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Castlevania: Curse of Darkness
Score: 82%
ESRB: Mature
Publisher: Konami
Developer: Konami
Media: CD/1
Players: 1
Genre: Action/ Adventure

Graphics & Sound:
The 3D iterations of Konamiís long standing Castlevania series have always had a very mixed reception. While the series has maintained almost constant popularity in the 2D realm, there have been many fans that have not warmed to the 3D style of gameplay. Castlevania: Curse of Darkness improves upon the foundations laid by Castlevania 64 and Castlevania: Lament of Innocence, but if you were not a fan of those games, itís unlikely that youíll feel any different about Curse of Darkness.

The visual style of Curse of Darkness takes the graphics of Lament of Innocence and pushes them even further. The biggest difference fans will notice is an increase in diversity. Lament took place almost entirely within a single castle, and while each stage had its own motifs, the structure of the hallways and rooms never varied much. Curse of Darkness improves upon this by varying itís locations from abandoned castles, to forests, and even human towns. However, having more diverse levels than Lament of Innocence isnít necessarily saying much, and Curse of Darkness still suffers from levels that are fairly uninteresting compared to most 3D action/adventure games.

While everything looks clean and polished, from the stylistic hero Hector, to the varying nasty baddies, and the colossal bosses, a more diverse cast of enemies would have been nice. While the in-game bestiary boasts over twenty large pages of various monsters and demons, most of these are recycled. We arenít talking same models with new colors and attack patterns. I mean the enemies, their attacks and behaviors, and even the items available from them, are exactly the same. Later enemies just do more damage, have more health, and have a level 45 at the end of their name instead of level 6.

One of the high points of a Castlevania game, often more important to some than the graphics, are the game's sound effects and musical track. The voice acting and sound effects are very nicely constructed. The game is full of little touches, with different weapons sounding unique, and even some of Hectorís battle pets, called Innocent Devils, chiming in with some voice work. As far as the musical track goes, Iíd have to say that Curse of Darkness comes out slightly above average in that department amongst its other Castlevania brethren. There are some punchy numbers to be sure, the first stage and some of the final battles especially, but a few uninspired pieces sneak in as well.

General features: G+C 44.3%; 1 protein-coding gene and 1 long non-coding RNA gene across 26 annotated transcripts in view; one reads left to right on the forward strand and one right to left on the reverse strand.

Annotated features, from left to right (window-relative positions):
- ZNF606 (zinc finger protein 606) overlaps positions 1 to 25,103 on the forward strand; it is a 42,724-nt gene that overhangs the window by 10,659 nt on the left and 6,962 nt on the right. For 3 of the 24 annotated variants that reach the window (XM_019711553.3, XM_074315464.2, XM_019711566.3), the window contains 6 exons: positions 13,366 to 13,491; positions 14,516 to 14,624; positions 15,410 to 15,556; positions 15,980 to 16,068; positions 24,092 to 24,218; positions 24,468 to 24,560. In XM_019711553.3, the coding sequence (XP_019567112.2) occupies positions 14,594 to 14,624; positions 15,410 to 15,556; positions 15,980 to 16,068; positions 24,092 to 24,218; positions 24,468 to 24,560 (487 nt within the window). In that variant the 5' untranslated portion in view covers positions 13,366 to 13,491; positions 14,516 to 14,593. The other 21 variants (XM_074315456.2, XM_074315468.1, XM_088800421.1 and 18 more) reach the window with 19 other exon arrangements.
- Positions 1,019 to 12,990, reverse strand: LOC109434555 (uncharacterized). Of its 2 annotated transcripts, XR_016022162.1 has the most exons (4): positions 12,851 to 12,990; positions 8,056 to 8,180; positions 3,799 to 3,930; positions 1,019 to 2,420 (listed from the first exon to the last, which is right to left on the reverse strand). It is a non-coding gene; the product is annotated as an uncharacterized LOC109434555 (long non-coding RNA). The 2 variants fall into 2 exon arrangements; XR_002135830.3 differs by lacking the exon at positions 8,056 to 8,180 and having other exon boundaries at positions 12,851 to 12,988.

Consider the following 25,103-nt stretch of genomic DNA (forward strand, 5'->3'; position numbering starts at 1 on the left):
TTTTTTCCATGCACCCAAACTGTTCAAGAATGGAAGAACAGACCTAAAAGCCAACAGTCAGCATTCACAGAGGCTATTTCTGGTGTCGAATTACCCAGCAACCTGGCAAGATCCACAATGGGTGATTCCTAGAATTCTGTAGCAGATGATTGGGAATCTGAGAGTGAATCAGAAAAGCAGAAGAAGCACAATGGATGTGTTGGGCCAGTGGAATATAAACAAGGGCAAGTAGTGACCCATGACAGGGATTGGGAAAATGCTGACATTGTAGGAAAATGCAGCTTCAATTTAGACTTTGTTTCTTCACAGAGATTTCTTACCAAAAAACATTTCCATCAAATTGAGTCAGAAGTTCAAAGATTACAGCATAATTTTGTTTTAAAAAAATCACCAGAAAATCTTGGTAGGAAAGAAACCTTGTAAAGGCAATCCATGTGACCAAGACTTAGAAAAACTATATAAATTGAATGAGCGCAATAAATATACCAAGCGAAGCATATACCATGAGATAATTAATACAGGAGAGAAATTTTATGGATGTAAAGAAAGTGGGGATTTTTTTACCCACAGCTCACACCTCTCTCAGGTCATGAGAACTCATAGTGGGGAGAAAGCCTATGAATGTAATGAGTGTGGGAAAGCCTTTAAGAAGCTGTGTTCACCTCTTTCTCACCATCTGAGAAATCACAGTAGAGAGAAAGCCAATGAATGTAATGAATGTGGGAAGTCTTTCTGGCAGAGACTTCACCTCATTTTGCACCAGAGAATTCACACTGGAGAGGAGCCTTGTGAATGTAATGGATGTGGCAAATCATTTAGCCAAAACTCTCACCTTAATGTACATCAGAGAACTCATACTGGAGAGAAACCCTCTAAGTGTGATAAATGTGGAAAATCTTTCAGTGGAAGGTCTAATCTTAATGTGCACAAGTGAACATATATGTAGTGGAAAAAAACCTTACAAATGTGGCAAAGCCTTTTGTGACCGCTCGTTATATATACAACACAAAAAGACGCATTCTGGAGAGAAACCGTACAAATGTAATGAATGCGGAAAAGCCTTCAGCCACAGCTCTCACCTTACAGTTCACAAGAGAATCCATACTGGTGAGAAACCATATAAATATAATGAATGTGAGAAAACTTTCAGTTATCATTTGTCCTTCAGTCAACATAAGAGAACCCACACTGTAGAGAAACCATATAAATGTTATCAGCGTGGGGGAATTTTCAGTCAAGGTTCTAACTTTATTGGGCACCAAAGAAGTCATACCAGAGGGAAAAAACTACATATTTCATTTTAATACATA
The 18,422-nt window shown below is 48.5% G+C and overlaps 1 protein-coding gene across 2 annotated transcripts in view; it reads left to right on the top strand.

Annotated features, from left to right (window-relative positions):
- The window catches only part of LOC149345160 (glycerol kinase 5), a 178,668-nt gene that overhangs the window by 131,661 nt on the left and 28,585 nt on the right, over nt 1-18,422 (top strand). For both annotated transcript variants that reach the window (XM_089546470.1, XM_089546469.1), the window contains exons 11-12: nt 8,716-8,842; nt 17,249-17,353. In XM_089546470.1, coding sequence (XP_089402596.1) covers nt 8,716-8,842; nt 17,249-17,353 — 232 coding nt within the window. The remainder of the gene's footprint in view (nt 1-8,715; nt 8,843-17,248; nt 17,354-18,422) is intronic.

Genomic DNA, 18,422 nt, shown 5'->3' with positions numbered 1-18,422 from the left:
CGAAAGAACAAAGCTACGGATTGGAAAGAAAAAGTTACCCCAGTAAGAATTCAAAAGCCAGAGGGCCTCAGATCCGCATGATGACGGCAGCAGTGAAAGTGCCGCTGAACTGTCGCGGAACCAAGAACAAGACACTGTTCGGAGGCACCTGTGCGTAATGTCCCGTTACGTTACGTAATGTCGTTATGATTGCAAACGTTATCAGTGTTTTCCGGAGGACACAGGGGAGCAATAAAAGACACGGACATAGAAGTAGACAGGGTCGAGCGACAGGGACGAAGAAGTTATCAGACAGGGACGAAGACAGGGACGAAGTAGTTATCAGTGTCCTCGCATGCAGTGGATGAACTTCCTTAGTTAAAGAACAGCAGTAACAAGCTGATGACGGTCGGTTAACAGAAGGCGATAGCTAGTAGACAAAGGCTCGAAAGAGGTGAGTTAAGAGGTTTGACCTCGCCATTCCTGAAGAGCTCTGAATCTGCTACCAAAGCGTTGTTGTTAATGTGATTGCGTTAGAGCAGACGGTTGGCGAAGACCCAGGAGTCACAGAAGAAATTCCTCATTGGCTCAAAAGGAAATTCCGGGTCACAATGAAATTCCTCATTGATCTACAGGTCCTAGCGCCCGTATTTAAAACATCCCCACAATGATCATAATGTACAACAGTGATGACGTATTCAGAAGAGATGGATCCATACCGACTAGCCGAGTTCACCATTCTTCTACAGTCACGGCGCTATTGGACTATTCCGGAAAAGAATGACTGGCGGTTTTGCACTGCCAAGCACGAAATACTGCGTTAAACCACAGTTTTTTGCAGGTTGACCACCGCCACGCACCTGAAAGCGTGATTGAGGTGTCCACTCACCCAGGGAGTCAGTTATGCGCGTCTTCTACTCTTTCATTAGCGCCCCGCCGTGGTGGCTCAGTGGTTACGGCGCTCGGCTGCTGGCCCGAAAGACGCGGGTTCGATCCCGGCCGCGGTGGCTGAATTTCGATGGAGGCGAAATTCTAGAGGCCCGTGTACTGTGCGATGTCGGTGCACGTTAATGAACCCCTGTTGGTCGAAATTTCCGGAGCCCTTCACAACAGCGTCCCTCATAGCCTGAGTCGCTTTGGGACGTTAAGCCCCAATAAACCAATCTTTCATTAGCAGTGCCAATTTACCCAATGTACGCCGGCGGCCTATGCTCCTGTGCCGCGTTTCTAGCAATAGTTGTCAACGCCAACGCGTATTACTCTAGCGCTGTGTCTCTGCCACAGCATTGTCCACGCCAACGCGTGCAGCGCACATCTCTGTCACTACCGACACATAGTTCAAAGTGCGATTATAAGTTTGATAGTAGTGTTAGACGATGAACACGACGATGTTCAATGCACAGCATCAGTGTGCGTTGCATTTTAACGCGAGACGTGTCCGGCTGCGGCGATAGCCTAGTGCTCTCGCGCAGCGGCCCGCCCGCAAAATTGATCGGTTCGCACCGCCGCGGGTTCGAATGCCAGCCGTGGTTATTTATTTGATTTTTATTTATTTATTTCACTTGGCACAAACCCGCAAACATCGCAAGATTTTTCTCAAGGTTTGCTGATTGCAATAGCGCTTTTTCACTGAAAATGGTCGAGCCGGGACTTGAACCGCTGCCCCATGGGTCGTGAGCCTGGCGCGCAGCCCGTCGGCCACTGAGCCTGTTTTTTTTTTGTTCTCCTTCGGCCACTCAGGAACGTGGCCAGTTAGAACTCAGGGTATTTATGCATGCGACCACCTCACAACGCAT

Gameplay:
As seems to be the trend in the most recent Castlevania releases, the story of Curse of Darkness strays from the usual Belmont vs. Dracula storyline. The game takes place a few years after the events of Castlevania III: Draculaís Curse, and you assume the role of Hector, devil forgemaster and formerly in the employ of Count Dracula himself. Hector decided to leave the dark lord's employ shortly before his death at the hands of Trevor Belmont. Now, three years later, he is chasing the only other devil forgemaster in the world, a man named Issac, who was responsible for the death of Hectorís lover, Rosaly. On his quest to find Issac, Hector also encounters a slew of off-beat characters, such as the mysterious Zead, the vaudeville-esque St.Germain, and even Trevor Belmont himself.

If youíve played Lament of Innocence, you have a pretty good idea how Curse of Darkness works. Basically, your time is equally divided between exploring the creepy environments and doing battle with the even creeper monsters and demons. The game stays away from the complex platform jumping found in the 2D games, and that is probably a good thing.